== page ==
Surge in US home construction could lift economy
Thursday, October 18, 2012
U.S. home construction is making a comeback that could invigorate the economy's still-weak recovery.
Builders last month started construction on single-family houses and apartments at the fastest rate in more than four years, the Commerce Department said Wednesday. And they laid plans to build homes at an even faster pace in coming months — a signal of their confidence that the housing rebound will last.
The pace of construction has grown steadily in the past year, and analysts expect it to keep rising. The increase has been fueled by record-low mortgage rates, more stable home prices and a shortage of previously occupied homes for sale.
More new homes could accelerate growth and help boost hiring, especially in areas like construction, home improvement and retailing. More homeowners lead to more people buying home furnishings.
"I don't have that crystal ball, but I will say we're seeing the best sales we've seen in five years, and it sure feels good," Douglas Yearley, CEO of Toll Brothers Inc., said in an interview with The Associated Press. Toll builds luxury homes in 20 states.
The government's report Wednesday on home construction in September was filled with encouraging details.
Overall, the number of homes that were started increased 15 percent from August to a seasonally adjusted annual rate of 872,000. That's the fastest rate since July 2008.
Single-family homes, which made up more than two-thirds of the new construction, rose 11 percent to 603,000. That was also the quickest rate in four years. Apartment construction, which can be more volatile from month to month, rose 25.1 percent.
And applications for building permits, a sign of future construction, jumped nearly 12 percent to an annual rate of 894,000, another high point since July 2008.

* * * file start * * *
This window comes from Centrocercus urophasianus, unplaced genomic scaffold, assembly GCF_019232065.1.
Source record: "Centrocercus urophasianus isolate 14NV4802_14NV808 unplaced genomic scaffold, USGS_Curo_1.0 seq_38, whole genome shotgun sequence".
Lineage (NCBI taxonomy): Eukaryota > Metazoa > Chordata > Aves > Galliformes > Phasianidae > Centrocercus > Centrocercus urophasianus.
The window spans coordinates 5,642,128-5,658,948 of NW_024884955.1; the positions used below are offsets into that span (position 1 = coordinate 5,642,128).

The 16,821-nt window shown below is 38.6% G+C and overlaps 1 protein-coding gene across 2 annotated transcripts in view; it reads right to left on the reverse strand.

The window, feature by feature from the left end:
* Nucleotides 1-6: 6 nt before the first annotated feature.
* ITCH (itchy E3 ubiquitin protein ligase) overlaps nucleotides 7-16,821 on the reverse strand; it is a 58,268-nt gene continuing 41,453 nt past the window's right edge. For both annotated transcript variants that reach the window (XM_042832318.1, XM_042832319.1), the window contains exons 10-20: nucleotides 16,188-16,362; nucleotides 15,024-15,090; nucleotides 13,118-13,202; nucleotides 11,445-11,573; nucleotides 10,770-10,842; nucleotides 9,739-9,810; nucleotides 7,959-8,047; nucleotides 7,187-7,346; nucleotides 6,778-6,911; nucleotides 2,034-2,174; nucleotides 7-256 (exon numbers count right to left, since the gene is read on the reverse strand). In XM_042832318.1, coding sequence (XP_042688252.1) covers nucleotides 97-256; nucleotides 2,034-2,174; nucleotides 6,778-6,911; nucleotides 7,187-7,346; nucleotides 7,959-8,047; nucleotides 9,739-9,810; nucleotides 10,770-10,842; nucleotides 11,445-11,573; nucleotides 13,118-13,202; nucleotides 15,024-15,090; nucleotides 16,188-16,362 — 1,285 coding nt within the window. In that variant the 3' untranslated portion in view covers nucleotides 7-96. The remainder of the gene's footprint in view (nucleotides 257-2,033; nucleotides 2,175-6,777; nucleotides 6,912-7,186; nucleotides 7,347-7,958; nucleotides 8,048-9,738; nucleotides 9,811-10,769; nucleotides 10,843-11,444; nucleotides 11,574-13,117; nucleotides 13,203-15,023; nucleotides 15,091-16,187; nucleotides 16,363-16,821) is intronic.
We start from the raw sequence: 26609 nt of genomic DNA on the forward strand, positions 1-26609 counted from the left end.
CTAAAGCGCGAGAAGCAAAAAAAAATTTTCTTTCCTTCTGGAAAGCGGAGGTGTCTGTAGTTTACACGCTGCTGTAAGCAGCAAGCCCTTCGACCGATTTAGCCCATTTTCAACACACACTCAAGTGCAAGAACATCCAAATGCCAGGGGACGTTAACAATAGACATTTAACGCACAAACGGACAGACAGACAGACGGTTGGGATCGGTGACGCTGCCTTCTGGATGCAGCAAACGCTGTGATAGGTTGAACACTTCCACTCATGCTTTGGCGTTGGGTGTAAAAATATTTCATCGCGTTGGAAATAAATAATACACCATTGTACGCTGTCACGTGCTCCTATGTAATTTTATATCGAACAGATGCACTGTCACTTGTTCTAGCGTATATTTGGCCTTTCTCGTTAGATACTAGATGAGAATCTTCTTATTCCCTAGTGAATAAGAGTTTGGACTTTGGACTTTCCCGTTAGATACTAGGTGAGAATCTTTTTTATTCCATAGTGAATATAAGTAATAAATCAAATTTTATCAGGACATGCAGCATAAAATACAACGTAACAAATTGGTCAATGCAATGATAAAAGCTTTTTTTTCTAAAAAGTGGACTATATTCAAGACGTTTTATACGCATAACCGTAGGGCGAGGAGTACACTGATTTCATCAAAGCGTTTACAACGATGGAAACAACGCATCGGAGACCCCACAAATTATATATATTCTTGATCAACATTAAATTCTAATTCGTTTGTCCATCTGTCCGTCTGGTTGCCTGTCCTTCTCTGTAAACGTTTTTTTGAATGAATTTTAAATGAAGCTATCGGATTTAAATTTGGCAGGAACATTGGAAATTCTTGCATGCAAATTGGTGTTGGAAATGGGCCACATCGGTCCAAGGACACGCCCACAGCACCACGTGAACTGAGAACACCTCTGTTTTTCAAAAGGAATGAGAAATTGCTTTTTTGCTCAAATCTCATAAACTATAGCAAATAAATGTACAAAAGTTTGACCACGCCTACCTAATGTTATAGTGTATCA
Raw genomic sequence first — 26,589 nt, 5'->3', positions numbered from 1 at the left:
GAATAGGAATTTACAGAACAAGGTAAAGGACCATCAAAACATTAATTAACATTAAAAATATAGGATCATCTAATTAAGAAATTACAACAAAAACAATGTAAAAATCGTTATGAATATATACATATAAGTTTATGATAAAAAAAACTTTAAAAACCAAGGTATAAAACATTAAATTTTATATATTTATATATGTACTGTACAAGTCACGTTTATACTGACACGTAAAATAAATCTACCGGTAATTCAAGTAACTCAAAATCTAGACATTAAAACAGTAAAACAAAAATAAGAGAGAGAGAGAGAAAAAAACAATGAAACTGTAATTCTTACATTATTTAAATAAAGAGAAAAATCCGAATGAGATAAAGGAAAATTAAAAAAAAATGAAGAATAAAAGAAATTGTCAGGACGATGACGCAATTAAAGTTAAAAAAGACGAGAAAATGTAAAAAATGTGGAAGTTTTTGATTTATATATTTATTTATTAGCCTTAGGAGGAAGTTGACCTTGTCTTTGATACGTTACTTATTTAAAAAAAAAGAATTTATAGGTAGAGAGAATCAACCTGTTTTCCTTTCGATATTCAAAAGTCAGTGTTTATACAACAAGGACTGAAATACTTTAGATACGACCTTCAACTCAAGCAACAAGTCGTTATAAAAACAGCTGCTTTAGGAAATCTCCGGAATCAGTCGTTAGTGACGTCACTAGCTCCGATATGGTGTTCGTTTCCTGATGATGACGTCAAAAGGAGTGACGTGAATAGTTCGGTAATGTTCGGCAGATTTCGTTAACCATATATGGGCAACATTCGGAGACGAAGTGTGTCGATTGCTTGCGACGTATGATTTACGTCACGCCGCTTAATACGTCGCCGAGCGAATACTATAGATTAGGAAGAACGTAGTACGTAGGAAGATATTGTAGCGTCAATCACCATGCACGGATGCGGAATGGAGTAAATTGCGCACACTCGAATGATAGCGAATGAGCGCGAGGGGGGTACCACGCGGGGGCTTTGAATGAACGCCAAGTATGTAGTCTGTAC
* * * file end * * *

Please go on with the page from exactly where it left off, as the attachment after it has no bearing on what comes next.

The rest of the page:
The rate of new construction has surged more than 38 percent in the past 12 months.
Housing starts are now 82.5 percent above the annual rate of 478,000 in April 2009, the recession low. It's still well short of the 1.5 million annual rate that economists consider healthy. And it's far below the more than 2 million homes started in 2007 — the peak of the boom. But the steady upward trend appears likely to endure, analysts say.
"The housing market is improving, and there is no reason to think that this will not continue going forward," said Patrick Newport, U.S. economist at IHS Global Insight.
The surprisingly robust construction data helped push stocks modestly higher. And the prices of homebuilder stocks rose sharply.
The report came a day after the National Association of Home Builders said confidence among builders had reached a six-year high. The group's index has been rising over the past year.
Home buying is likely to expand now that the Federal Reserve is buying mortgage bonds to try to push record-low long-term mortgage rates even lower.
Newport said housing starts should climb to 950,000 next year and to 1.27 million in 2014. By 2015, he said construction should exceed 1.5 million.